Expand Your Vocabulary to Enrich Your Emotional Life
In addition to populating your habitual vocabulary with empowering words, aim to expand your vocabulary. Since the words you use shape your experiences, having only a limited vocabulary to describe your feelings narrows the scope and richness of your emotions and life, restricting your ability to feel and express emotions. In fact, one study noted that prison inmates often expressed their pain through physical violence because they lacked the vocabulary to describe their emotions.
Change Your Words to Change Your Interactions
The words you use shape not only your own experience, but also the experiences of the people around you; therefore, being mindful of the words you use when speaking to others can make your interactions more positive and productive. Imagine that you run into a problem at home and approach your spouse to come up with a solution. If you start by saying, “I’m worried about this,” your spouse is more likely to have a heightened emotional response, and she may even get defensive about the situation, which is counterproductive to finding a resolution. By contrast, if you say, “I’m a little bit concerned about this and want to talk about how we can fix it,” this brings down your emotional intensity and allows your spouse to react from a position of empowerment, which helps you both reach a resolution.
Your words have a particularly powerful impact on your children. Your words communicate to your children whether you attribute their successes and failures to how they’re acting or who they are. When your child makes a mistake or misbehaves, calling her clumsy or disobedient frames the child’s behavior as a character trait, which can damage her sense of identity and self-worth. Instead, tell your child that you’re getting “a little” (softener) “peeved” (less intense word) with her behavior, and ask to talk it over together.
A final word of caution on the way words impact interactions and relationships: People are inclined to adopt the words—and accompanying behaviors—that people around them frequently use. As such, be cautious not to pick up negative words from others.
Apply It: Change Your Habitual Vocabulary
Use the information we’ve discussed to begin reforming your habitual vocabulary to optimize your life. First, let’s work toward eliminating disempowering words:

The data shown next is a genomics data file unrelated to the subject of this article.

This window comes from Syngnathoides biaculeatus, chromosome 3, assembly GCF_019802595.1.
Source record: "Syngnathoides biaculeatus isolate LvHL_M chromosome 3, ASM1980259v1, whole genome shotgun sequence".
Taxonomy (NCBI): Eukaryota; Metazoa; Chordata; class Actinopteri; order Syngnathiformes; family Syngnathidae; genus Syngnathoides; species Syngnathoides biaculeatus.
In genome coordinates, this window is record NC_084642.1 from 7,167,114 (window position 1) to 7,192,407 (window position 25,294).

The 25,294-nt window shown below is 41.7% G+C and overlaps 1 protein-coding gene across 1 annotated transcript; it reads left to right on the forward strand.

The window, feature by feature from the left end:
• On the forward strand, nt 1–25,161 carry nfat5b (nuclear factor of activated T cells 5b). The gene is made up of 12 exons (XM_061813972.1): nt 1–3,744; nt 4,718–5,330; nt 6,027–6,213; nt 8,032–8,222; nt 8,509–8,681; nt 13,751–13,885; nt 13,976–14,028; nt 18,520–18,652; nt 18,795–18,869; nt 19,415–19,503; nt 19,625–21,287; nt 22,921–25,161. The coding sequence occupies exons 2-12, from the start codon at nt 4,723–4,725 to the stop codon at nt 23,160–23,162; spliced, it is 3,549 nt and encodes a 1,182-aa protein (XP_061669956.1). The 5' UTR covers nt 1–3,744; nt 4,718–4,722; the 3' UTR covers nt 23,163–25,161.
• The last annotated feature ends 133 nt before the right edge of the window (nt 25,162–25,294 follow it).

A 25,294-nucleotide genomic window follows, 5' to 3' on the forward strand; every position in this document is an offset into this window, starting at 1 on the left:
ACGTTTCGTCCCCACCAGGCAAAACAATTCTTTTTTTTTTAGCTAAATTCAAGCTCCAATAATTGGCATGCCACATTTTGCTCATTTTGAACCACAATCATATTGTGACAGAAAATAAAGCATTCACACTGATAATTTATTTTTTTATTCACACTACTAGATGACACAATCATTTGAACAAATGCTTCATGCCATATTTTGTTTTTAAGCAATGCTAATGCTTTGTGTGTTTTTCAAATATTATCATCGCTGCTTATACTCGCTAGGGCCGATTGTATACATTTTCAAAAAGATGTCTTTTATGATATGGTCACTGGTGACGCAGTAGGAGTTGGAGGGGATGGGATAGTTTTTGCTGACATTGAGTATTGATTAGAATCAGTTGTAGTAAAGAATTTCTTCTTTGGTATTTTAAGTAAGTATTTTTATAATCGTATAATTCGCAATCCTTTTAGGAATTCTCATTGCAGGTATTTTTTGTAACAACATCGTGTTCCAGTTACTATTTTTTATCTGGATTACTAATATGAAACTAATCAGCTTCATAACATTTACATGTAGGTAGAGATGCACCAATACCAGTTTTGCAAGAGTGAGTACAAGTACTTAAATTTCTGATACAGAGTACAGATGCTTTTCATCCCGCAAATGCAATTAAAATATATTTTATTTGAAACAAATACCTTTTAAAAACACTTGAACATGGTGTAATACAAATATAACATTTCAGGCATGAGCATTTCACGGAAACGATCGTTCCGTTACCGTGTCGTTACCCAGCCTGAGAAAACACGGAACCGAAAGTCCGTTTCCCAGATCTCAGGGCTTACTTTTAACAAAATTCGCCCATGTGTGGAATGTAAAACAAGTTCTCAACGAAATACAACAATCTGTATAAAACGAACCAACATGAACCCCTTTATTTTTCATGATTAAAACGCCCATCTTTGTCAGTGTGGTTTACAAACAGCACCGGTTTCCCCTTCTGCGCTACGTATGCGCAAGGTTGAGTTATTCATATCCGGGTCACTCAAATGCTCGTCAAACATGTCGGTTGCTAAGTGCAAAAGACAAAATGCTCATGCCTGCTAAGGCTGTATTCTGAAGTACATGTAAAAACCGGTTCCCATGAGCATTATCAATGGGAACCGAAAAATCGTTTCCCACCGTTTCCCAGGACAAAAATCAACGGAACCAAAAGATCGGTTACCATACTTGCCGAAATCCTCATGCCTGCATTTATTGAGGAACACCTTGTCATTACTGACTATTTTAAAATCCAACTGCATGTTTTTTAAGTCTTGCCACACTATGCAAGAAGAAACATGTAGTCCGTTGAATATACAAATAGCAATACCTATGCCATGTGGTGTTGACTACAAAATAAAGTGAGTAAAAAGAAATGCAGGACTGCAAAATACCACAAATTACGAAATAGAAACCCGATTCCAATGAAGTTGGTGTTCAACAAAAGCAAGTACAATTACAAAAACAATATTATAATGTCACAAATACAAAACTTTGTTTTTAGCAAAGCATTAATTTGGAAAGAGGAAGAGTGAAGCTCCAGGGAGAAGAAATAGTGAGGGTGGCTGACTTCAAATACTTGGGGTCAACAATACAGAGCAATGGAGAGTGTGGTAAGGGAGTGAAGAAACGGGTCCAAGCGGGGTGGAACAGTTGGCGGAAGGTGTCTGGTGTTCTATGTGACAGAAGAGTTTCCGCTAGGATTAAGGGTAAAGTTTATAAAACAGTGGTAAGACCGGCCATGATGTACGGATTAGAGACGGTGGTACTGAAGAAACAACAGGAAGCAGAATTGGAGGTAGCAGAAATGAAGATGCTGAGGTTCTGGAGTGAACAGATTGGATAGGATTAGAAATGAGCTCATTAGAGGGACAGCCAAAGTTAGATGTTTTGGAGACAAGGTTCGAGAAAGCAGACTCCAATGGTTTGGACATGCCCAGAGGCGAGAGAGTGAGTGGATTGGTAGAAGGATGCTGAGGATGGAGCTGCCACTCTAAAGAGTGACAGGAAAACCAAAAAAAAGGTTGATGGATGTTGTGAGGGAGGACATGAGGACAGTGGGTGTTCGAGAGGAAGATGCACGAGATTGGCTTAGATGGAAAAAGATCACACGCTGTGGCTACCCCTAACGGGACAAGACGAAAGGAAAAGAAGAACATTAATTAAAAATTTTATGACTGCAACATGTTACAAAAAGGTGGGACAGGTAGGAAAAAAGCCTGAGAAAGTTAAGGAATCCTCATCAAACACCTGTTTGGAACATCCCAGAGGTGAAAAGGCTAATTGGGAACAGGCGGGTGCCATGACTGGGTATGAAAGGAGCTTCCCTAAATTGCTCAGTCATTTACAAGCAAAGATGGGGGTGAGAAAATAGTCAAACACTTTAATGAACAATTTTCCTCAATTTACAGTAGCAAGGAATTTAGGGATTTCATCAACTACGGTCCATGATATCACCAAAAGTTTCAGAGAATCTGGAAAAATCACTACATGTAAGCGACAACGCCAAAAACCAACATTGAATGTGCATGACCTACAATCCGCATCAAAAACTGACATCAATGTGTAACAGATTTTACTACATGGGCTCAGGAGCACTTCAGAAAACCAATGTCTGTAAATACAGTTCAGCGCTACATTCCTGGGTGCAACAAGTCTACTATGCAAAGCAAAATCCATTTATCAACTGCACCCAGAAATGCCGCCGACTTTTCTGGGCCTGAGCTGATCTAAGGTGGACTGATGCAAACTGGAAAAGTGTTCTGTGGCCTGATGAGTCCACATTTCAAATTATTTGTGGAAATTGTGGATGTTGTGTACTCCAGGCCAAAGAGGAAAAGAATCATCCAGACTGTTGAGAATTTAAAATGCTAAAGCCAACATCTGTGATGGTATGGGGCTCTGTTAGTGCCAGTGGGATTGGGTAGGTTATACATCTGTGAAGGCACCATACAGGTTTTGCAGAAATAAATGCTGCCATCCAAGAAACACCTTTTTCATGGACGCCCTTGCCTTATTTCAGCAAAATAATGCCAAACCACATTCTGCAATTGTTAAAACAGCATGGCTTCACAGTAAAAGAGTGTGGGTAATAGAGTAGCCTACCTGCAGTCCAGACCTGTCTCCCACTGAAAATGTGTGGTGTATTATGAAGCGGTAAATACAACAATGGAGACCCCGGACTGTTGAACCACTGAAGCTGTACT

- Write down three disempowering words in your habitual vocabulary. If you can’t think of them, ask yourself what negative emotions you regularly feel. The words you frequently use to describe these emotions are likely to be disempowering.
- Brainstorm words to replace these disempowering words. For example, replace “angry” with “disenchanted,” “failure” with “learning opportunity,” and “overwhelmed” with “in demand.” To support this change, your new words should be ones you’ll want to use.
- Use NAC (from Chapter 3) to condition this change.
- Enlist your friends and family to help you. Tell them the words you want to replace and the new words you want to incorporate. When you start to express one of your old, disempowering emotions, have them ask you kindly whether you’re feeling your old word or your new word. This will serve as a reminder to replace your old vocabulary.
Next, repeat the process by writing down three words in your habitual vocabulary that describe feeling mediocre (such as “I’m fine” and “Everything is alright”) and then brainstorm more emphatic, positive words to use instead. For example, replace “alright” with “spectacular” and “content” with “serene.” Again, use NAC to condition the change and ask your friends and family to keep you accountable.
Empower Yourself With Positive Metaphors
A final strategy to use language to direct your focus is to use empowering metaphors: As powerful as words are on their own, they’re even more potent tools for empowerment or disempowerment as metaphors.